By IPS Correspondent
UNITED NATIONS, Oct 6 2023 (IPS)
The Taliban takeover of Afghanistan on 15 August 2021 has devastated millions of Afghanis. But women and girls have been particularly affected by progressively restrictive decrees that have created a virtual system of gender apartheid.
The stories of more than 50 women living in Afghanistan are featured on the new After August website – a collaboration between UN Women Afghanistan, Zan Times, Limbo, and independent storytellers. These unvarnished stories capture the fear, hardship, and sense of loss that shapes their lives, but also their strength, resistance, and resilience.
A few excerpts:
“I sold my daughter out of poverty and desperation. I sold her so that the rest of the family wouldn’t starve to death… If I do not receive any aid, I will have to sell another daughter. I have a one-year-old daughter. I will take her to the city and auction her off in front of the Central Mosque. The older girls are sold off for 100,000 Afghani. I will sell my baby daughter for 50,000.” —Belquis, a mother from Ghor
“Every day, I hugged my two children. I was afraid that the Taliban would take them from me. But consciously, responsibly, and honestly, I went to the streets every day to fight even harder than the day before … The Taliban surrounded us many times and tried to stop us with electric shocks and pepper spray, but we picked up their rifles with our bare hands and continued marching.” —Adela, a teacher and protester from Kabul
“In the past, I used to share my feelings on social media with my friends, but today the atmosphere of fear and mistrust has deepened so much that I cannot share my pain with my friends. I have never felt so alone. Many times, I have decided to end my life, but I think about the fate of my son.” —Hira, a former public servant from Kunar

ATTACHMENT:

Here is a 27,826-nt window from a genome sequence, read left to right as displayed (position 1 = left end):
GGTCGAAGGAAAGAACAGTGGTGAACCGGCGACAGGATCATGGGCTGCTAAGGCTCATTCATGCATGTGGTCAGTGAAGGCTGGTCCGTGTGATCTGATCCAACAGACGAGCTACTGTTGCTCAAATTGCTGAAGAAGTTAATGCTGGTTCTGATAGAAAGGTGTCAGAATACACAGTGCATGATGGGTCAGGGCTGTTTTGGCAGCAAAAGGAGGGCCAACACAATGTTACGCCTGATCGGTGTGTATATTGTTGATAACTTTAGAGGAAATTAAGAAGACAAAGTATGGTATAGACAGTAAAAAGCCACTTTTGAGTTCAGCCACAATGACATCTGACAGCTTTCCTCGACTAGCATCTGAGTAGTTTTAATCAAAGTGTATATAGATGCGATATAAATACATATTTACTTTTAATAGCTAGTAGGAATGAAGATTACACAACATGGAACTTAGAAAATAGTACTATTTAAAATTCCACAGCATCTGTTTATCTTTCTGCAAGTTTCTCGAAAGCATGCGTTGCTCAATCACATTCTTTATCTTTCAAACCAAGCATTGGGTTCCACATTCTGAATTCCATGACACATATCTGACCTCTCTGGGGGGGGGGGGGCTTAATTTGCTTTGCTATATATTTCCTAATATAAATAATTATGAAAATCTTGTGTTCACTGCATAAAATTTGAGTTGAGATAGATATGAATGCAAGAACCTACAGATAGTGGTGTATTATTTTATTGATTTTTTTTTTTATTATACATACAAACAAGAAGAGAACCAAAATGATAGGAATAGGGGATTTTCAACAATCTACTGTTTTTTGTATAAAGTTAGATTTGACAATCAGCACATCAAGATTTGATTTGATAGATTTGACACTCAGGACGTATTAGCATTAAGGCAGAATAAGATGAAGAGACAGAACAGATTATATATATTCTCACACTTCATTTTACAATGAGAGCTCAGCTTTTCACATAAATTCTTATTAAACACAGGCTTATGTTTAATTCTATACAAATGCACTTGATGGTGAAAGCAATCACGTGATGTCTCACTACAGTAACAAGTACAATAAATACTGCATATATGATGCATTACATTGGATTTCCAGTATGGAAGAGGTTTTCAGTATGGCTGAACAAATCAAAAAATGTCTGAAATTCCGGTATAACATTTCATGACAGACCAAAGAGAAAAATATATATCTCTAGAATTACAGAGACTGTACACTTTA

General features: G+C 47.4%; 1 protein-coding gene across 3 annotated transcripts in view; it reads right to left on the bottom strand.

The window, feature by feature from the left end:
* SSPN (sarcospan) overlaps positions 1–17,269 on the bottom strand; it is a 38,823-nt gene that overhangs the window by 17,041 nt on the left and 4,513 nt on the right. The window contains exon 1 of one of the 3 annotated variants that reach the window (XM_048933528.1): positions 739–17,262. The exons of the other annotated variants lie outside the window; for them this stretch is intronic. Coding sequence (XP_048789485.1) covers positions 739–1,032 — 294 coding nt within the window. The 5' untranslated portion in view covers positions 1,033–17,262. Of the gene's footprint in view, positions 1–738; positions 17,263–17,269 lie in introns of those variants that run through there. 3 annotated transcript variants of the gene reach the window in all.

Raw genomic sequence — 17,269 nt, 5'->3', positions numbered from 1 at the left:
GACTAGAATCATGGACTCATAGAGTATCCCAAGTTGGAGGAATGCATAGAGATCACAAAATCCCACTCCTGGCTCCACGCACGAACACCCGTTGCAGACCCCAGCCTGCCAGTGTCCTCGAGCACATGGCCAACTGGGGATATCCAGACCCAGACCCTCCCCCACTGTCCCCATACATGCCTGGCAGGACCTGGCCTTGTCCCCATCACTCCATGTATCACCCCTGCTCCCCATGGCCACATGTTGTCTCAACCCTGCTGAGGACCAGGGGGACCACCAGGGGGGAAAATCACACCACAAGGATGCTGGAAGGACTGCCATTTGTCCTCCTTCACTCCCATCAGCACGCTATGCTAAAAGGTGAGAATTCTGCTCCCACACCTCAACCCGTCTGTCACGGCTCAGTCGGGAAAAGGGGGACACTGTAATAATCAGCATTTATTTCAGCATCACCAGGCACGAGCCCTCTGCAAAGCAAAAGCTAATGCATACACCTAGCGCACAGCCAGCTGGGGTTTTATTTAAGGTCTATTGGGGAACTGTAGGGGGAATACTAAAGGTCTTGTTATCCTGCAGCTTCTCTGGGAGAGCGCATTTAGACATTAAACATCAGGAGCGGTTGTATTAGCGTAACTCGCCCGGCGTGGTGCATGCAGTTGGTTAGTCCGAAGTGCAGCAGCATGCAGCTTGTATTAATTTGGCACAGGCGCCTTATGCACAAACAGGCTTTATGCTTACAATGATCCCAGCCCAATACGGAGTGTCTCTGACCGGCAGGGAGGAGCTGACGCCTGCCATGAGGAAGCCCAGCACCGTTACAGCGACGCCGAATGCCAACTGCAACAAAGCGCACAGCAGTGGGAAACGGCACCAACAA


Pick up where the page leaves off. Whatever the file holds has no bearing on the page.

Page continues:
“It is natural that fighting in the current situation also brings risks, but my life is sweeter as a woman who takes risks and has made sacrifices, even if this leads to my isolation and loss of neutrality. Changing society can only happen with our own awareness and efforts. I want a free life, the right to choose clothing, the right to choose a profession, the right to choose a field of study, the right to work.” —Amina, an engineer and activist from Langman
“Afghanistan has become the graveyard of buried hopes. This past year was one of the most challenging years of all for people living here, particularly for women and girls. They have turned thousands of young people’s hopes and dreams into ashes, especially women and girls, and I am one of them.” —Ghotai, a computer science student from Baghlan
“When we were children, children would hit animals and dogs with stones and harass them. Now this is the situation for women in my country. Being insulted and humiliated is the biggest change that we women see in our lives.” —Amina, a psychotherapist from Zabul
“I am standing up for my sisters who have no support and whose men cannot raise their voices because they fear the Taliban. I want to raise the voices of these innocent women to the international community so that it no will longer just monitor and react, but instead act. Act for the benefit of the brave women of my country, because we do not get anything from reaction!” —Fatana, a protester from Nuristan
Echoing the words of Fatana, this collection aims to raise awareness and incite an international audience to reflect and, hopefully, to act.
Note: These first-person accounts have been anonymized, with names and locations changed to protect their identity. The photographs of women have also been randomly matched to stories.
**The views expressed in these stories belong to the authors and do not necessarily reflect the views of UN Women and/or any affiliated agencies.
IPS UN Bureau Report